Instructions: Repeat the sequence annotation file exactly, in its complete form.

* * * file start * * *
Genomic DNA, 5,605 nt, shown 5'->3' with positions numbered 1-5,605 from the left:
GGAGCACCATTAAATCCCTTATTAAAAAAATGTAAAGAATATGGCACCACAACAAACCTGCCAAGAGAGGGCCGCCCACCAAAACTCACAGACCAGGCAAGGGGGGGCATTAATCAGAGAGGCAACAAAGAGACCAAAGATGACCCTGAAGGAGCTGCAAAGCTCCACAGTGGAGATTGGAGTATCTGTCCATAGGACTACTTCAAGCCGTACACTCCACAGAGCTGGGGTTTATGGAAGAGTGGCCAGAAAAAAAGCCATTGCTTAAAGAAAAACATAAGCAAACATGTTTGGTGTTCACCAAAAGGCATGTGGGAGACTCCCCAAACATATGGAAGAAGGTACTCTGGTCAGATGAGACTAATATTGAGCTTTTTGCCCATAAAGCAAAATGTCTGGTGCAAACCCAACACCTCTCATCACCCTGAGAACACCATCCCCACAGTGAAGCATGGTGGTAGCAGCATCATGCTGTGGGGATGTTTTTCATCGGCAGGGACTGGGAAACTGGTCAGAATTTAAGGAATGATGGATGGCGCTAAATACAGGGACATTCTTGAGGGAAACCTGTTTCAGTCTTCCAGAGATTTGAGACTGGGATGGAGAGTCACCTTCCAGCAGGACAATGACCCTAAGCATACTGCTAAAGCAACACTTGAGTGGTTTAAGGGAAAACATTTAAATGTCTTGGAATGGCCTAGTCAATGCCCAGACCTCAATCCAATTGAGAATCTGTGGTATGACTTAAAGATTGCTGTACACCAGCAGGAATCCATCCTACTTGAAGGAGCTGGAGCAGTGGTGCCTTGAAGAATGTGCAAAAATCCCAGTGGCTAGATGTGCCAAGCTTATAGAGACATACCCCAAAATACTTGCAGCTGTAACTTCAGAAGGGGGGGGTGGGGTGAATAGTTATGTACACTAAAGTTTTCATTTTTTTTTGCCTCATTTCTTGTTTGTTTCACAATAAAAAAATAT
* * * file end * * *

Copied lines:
Genomic DNA, 5,605 nt, shown 5'->3' with positions numbered 1-5,605 from the left:
GGAGCACCATTAAATCCCTTATTAAAAAAATGTAAAGAATATGGCACCACAACAAACCTGCCAAGAGAGGGCCGCCCACCAAAACTCACAGACCAGGCAAGGGGGGGCATTAATCAGAGAGGCAACAAAGAGACCAAAGATGACCCTGAAGGAGCTGCAAAGCTCCACAGTGGAGATTGGAGTATCTGTCCATAGGACTACTTCAAGCCGTACACTCCACAGAGCTGGGGTTTATGGAAGAGTGGCCAGAAAAAAAGCCATTGCTTAAAGAAAAACATAAGCAAACATGTTTGGTGTTCACCAAAAGGCATGTGGGAGACTCCCCAAACATATGGAAGAAGGTACTCTGGTCAGATGAGACTAATATTGAGCTTTTTGCCCATAAAGCAAAATGTCTGGTGCAAACCCAACACCTCTCATCACCCTGAGAACACCATCCCCACAGTGAAGCATGGTGGTAGCAGCATCATGCTGTGGGGATGTTTTTCATCGGCAGGGACTGGGAAACTGGTCAGAATTTAAGGAATGATGGATGGCGCTAAATACAGGGACATTCTTGAGGGAAACCTGTTTCAGTCTTCCAGAGATTTGAGACTGGGATGGAGAGTCACCTTCCAGCAGGACAATGACCCTAAGCATACTGCTAAAGCAACACTTGAGTGGTTTAAGGGAAAACATTTAAATGTCTTGGAATGGCCTAGTCAATGCCCAGACCTCAATCCAATTGAGAATCTGTGGTATGACTTAAAGATTGCTGTACACCAGCAGGAATCCATCCTACTTGAAGGAGCTGGAGCAGTGGTGCCTTGAAGAATGTGCAAAAATCCCAGTGGCTAGATGTGCCAAGCTTATAGAGACATACCCCAAAATACTTGCAGCTGTAACTTCAGAAGGGGGGGGTGGGGTGAATAGTTATGTACACTAAAGTTTTCATTTTTTTTTGCCTCATTTCTTGTTTGTTTCACAATAAAAAAATAT